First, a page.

A further point to Steve's example is that a proxy object like the one he described would probably have to change its implementation ever so slightly in order to work as expected in a multi-step lookup involving namespaces (so that the `wrap` function is only applied to the final value at the end).

Probably something like this:

from types import NamespaceType  # similar to FunctionType

class proxy:
    def __getattr__(self, name):
        if isinstance(value := getattr(self.object, name), NamespaceType):
            return type(self)(value)  # create another proxy object for the next lookup

         return wrap(value)

On Sun, May 2, 2021 at 10:45 AM Matt del Valle <matthewgdv@gmail.com> wrote:
This shouldn't be a problem.

For instance:

class Wrapped:
    namespace foo:
        bar = True

facade = proxy(Wrapped())
facade.foo.bar  # True

Basically, when you try to look up 'foo' on the proxy object, the '__getattr__' returns the namespace object, which then forwards on the second attribute lookup ('bar') to the 'Wrapped' class. It happens in two steps rather than one. So what actually gets looked up is vars(wrapped_instance)['foo.bar'], because the 'foo' object that is left behind by the namespace block forwards the attribute lookup on to the Wrapped class (while prepending itself to the dict lookup).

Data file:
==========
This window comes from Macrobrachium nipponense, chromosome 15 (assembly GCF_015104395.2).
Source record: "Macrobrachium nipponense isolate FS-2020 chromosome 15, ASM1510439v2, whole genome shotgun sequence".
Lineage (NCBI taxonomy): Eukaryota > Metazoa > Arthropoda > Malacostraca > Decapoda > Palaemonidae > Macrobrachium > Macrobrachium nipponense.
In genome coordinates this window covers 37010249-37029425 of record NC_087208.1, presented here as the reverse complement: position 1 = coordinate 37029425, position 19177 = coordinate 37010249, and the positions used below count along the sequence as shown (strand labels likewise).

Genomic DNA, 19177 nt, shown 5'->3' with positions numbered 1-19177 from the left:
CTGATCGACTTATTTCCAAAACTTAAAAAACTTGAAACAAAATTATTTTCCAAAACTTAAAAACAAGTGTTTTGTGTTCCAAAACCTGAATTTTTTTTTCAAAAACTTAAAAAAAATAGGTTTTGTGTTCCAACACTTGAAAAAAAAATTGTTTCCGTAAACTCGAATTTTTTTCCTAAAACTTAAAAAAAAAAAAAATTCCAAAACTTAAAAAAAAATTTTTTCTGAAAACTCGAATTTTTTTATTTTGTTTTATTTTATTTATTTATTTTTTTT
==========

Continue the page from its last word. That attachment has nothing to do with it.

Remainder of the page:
Does that make sense?

On Sun, May 2, 2021 at 10:30 AM Stestagg <stestagg@gmail.com> wrote:

On Sun, 2 May 2021 at 00:57, Matt del Valle <matthewgdv@gmail.com> wrote:
Hi all!

So this is a proposal for a new soft language keyword:


- any name bound within the namespace block is bound in exactly the same way it would be bound if the namespace block were not there, except that the namespace's name and a dot are prepended to the key when being inserted into the module/class/locals dict.

Sometimes it’s useful to write classes that are similar to:

class proxy:
    def __getattr__(self, name):
         return wrap(getattr(self.object, name))

How would this pattern interact with objects that use namespaces? I’m guessing the interpreter wouldn’t know to call getattr with ‘ns.attr’ rather than just ‘ns’?